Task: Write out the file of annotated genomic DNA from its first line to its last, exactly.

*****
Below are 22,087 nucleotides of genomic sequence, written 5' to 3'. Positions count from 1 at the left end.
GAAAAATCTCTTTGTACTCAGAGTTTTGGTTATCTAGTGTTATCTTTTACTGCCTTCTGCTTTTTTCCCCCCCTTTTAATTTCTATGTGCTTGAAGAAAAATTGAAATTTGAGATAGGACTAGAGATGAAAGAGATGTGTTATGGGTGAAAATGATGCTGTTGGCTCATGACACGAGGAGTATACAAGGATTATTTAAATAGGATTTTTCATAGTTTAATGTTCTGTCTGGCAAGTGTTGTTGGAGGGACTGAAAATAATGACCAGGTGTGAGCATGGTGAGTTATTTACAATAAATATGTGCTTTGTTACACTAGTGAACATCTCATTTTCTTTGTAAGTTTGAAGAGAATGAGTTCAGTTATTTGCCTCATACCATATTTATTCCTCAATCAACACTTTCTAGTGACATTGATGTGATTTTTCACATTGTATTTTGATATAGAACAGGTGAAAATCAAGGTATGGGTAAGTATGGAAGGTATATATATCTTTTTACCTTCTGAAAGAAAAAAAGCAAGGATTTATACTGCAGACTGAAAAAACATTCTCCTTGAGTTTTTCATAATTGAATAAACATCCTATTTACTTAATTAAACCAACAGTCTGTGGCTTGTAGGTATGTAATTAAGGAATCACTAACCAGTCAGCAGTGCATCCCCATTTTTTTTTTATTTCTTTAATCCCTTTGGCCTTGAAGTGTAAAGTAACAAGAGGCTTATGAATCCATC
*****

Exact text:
Below are 22,087 nucleotides of genomic sequence, written 5' to 3'. Positions count from 1 at the left end.
GAAAAATCTCTTTGTACTCAGAGTTTTGGTTATCTAGTGTTATCTTTTACTGCCTTCTGCTTTTTTCCCCCCCTTTTAATTTCTATGTGCTTGAAGAAAAATTGAAATTTGAGATAGGACTAGAGATGAAAGAGATGTGTTATGGGTGAAAATGATGCTGTTGGCTCATGACACGAGGAGTATACAAGGATTATTTAAATAGGATTTTTCATAGTTTAATGTTCTGTCTGGCAAGTGTTGTTGGAGGGACTGAAAATAATGACCAGGTGTGAGCATGGTGAGTTATTTACAATAAATATGTGCTTTGTTACACTAGTGAACATCTCATTTTCTTTGTAAGTTTGAAGAGAATGAGTTCAGTTATTTGCCTCATACCATATTTATTCCTCAATCAACACTTTCTAGTGACATTGATGTGATTTTTCACATTGTATTTTGATATAGAACAGGTGAAAATCAAGGTATGGGTAAGTATGGAAGGTATATATATCTTTTTACCTTCTGAAAGAAAAAAAGCAAGGATTTATACTGCAGACTGAAAAAACATTCTCCTTGAGTTTTTCATAATTGAATAAACATCCTATTTACTTAATTAAACCAACAGTCTGTGGCTTGTAGGTATGTAATTAAGGAATCACTAACCAGTCAGCAGTGCATCCCCATTTTTTTTTTATTTCTTTAATCCCTTTGGCCTTGAAGTGTAAAGTAACAAGAGGCTTATGAATCCATC